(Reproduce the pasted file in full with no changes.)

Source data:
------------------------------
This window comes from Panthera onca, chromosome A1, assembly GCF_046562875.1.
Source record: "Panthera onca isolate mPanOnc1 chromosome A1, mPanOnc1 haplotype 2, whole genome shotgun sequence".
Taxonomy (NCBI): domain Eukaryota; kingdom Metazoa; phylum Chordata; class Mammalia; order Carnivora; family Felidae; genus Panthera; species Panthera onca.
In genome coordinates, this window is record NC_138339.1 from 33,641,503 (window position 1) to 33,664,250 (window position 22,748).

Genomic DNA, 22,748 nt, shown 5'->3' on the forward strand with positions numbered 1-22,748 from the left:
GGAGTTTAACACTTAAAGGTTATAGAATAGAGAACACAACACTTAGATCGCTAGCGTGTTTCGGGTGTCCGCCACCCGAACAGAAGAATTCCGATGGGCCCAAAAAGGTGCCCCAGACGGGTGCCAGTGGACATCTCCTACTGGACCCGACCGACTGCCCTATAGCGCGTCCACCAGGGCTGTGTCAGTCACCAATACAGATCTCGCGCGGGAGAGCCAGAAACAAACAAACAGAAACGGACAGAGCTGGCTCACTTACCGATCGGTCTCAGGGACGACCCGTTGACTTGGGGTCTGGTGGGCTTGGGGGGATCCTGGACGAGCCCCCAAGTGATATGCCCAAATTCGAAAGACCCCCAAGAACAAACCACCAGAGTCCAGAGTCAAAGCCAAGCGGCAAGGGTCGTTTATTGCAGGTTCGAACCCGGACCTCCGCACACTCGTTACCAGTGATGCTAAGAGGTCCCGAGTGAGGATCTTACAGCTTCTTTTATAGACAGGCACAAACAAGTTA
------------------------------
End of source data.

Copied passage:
This window comes from Panthera onca, chromosome A1, assembly GCF_046562875.1.
Source record: "Panthera onca isolate mPanOnc1 chromosome A1, mPanOnc1 haplotype 2, whole genome shotgun sequence".
Taxonomy (NCBI): domain Eukaryota; kingdom Metazoa; phylum Chordata; class Mammalia; order Carnivora; family Felidae; genus Panthera; species Panthera onca.
In genome coordinates, this window is record NC_138339.1 from 33,641,503 (window position 1) to 33,664,250 (window position 22,748).

Genomic DNA, 22,748 nt, shown 5'->3' on the forward strand with positions numbered 1-22,748 from the left:
GGAGTTTAACACTTAAAGGTTATAGAATAGAGAACACAACACTTAGATCGCTAGCGTGTTTCGGGTGTCCGCCACCCGAACAGAAGAATTCCGATGGGCCCAAAAAGGTGCCCCAGACGGGTGCCAGTGGACATCTCCTACTGGACCCGACCGACTGCCCTATAGCGCGTCCACCAGGGCTGTGTCAGTCACCAATACAGATCTCGCGCGGGAGAGCCAGAAACAAACAAACAGAAACGGACAGAGCTGGCTCACTTACCGATCGGTCTCAGGGACGACCCGTTGACTTGGGGTCTGGTGGGCTTGGGGGGATCCTGGACGAGCCCCCAAGTGATATGCCCAAATTCGAAAGACCCCCAAGAACAAACCACCAGAGTCCAGAGTCAAAGCCAAGCGGCAAGGGTCGTTTATTGCAGGTTCGAACCCGGACCTCCGCACACTCGTTACCAGTGATGCTAAGAGGTCCCGAGTGAGGATCTTACAGCTTCTTTTATAGACAGGCACAAACAAGTTA